Released July 18, 2013
The National Minority Quality Forum commends the Food and Drug Administration (FDA) on the release of the report, “Ensuring Access to Adequate Information on Medical Products for All.” This report is an important step in advancing efforts to improve the quality and effectiveness of drugs, biologics and devices in racial and ethnic populations that are underrepresented in advanced clinical research, including Hispanics/Latinos, African Americans, and Asians/Pacific Islanders. The report, which was released by FDA on July 9, 2013, was mandated by Section 1138 of the Food and Drug Administration Safety and Innovation Act (FDASIA), which was signed into law on July 9, 2012.
By June/July, most of the children in the US have closed the books for the school year. For some children, summer means camp, or family vacations. For teens, it could mean a job or internship. Perhaps it's just lazy days playing with friends. But just because children are not stuck behind desks doesn't mean they have to stop learning.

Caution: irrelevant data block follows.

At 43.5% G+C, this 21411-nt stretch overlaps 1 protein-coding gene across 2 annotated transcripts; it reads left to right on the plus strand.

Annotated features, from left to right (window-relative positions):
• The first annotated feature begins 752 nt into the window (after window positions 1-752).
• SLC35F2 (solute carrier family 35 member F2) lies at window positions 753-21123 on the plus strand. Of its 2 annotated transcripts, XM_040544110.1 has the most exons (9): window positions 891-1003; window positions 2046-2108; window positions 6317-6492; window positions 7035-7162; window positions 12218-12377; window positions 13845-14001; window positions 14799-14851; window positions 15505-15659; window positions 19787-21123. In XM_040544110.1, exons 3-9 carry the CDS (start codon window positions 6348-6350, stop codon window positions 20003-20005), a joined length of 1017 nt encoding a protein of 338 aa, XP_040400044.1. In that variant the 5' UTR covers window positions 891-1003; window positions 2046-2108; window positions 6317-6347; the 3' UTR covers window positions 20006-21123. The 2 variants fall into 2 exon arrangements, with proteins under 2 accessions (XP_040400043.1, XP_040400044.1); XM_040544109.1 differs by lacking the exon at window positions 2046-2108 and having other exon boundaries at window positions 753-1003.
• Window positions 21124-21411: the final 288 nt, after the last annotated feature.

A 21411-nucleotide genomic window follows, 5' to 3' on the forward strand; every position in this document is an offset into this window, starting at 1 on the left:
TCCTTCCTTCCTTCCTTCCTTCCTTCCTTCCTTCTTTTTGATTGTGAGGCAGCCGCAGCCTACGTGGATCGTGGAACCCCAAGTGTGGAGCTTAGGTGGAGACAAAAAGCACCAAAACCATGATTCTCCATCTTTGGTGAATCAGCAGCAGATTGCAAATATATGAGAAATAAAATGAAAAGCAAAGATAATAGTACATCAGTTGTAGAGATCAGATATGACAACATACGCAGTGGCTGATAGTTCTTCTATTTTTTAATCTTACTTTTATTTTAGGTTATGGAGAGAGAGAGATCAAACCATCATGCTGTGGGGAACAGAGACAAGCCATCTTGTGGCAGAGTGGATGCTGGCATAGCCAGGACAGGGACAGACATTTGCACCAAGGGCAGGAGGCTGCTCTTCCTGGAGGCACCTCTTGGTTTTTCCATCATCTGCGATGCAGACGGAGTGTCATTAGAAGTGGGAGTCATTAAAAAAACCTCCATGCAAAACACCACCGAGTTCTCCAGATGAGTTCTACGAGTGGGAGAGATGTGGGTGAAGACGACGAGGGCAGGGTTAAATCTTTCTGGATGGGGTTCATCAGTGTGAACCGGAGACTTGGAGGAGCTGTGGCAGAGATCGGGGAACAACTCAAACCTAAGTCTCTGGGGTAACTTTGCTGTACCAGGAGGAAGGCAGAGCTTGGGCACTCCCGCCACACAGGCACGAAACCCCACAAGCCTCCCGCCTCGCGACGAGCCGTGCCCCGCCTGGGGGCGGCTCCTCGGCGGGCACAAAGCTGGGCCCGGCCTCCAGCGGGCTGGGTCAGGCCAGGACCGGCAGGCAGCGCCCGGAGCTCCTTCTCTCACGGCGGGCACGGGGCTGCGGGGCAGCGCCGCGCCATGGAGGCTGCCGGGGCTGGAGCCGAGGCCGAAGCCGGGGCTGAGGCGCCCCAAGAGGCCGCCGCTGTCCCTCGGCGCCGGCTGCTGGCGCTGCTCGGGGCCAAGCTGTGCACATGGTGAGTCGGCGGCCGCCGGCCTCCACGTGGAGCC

A new report published today by the National Association of Real Estate Brokers (NAREB) shows that seven years after the start of the great depression Latino and African-American families continue to face financial instability. The continued financial hardship is attributed to the massive loss of wealth and assets tied to the housing market.
Summer vacation is over and the weather is cooling off. School is back in session. After the lazy days of summer, America is getting back down to business. Fall is the traditional time, for example, to clean the house and get organized.
A hundred years ago, fall cleaning might have involved beating the carpets, switching the summer curtains for the winter drapes, and taking the heavy woolens out of mothballs (no wearing white after Labor Day). Today, however, fall cleanup is more likely to mean….tag sales!
It seems like the summer is just getting going, and already it's time to start thinking about back to school. The children may still be wearing bathing suits, flip flops and sunglasses, but many families are already thinking about books, backpacks and boots. Unfortunately for many families, back to school shopping may also mean whining children and nagging parents arguing over an endless list of electronics, expensive sneakers, and the like.